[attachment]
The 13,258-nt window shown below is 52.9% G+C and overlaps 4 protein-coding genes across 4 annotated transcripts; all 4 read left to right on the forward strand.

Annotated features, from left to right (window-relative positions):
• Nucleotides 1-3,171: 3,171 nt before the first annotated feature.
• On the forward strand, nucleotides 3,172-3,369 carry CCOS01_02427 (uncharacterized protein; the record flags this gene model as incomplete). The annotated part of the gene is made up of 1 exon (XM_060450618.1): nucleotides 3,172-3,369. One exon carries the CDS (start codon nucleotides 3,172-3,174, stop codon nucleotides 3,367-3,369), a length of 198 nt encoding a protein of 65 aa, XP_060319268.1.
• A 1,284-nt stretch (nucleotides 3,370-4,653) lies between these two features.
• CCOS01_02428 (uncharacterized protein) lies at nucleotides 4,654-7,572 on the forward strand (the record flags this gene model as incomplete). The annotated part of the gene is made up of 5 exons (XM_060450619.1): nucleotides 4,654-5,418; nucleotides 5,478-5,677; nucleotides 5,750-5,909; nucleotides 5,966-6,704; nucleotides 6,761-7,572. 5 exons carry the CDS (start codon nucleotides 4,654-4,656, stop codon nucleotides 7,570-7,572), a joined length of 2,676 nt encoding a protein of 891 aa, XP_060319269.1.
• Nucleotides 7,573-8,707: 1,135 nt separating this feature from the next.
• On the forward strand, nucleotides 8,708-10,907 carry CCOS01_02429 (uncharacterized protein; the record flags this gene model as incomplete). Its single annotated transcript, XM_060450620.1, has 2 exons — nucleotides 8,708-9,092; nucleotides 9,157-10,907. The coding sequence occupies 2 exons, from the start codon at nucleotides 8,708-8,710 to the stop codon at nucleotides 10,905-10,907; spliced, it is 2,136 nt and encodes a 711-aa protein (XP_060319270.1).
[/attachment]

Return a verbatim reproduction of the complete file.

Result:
The 13,258-nt window shown below is 52.9% G+C and overlaps 4 protein-coding genes across 4 annotated transcripts; all 4 read left to right on the forward strand.

Annotated features, from left to right (window-relative positions):
• Nucleotides 1-3,171: 3,171 nt before the first annotated feature.
• On the forward strand, nucleotides 3,172-3,369 carry CCOS01_02427 (uncharacterized protein; the record flags this gene model as incomplete). The annotated part of the gene is made up of 1 exon (XM_060450618.1): nucleotides 3,172-3,369. One exon carries the CDS (start codon nucleotides 3,172-3,174, stop codon nucleotides 3,367-3,369), a length of 198 nt encoding a protein of 65 aa, XP_060319268.1.
• A 1,284-nt stretch (nucleotides 3,370-4,653) lies between these two features.
• CCOS01_02428 (uncharacterized protein) lies at nucleotides 4,654-7,572 on the forward strand (the record flags this gene model as incomplete). The annotated part of the gene is made up of 5 exons (XM_060450619.1): nucleotides 4,654-5,418; nucleotides 5,478-5,677; nucleotides 5,750-5,909; nucleotides 5,966-6,704; nucleotides 6,761-7,572. 5 exons carry the CDS (start codon nucleotides 4,654-4,656, stop codon nucleotides 7,570-7,572), a joined length of 2,676 nt encoding a protein of 891 aa, XP_060319269.1.
• Nucleotides 7,573-8,707: 1,135 nt separating this feature from the next.
• On the forward strand, nucleotides 8,708-10,907 carry CCOS01_02429 (uncharacterized protein; the record flags this gene model as incomplete). Its single annotated transcript, XM_060450620.1, has 2 exons — nucleotides 8,708-9,092; nucleotides 9,157-10,907. The coding sequence occupies 2 exons, from the start codon at nucleotides 8,708-8,710 to the stop codon at nucleotides 10,905-10,907; spliced, it is 2,136 nt and encodes a 711-aa protein (XP_060319270.1).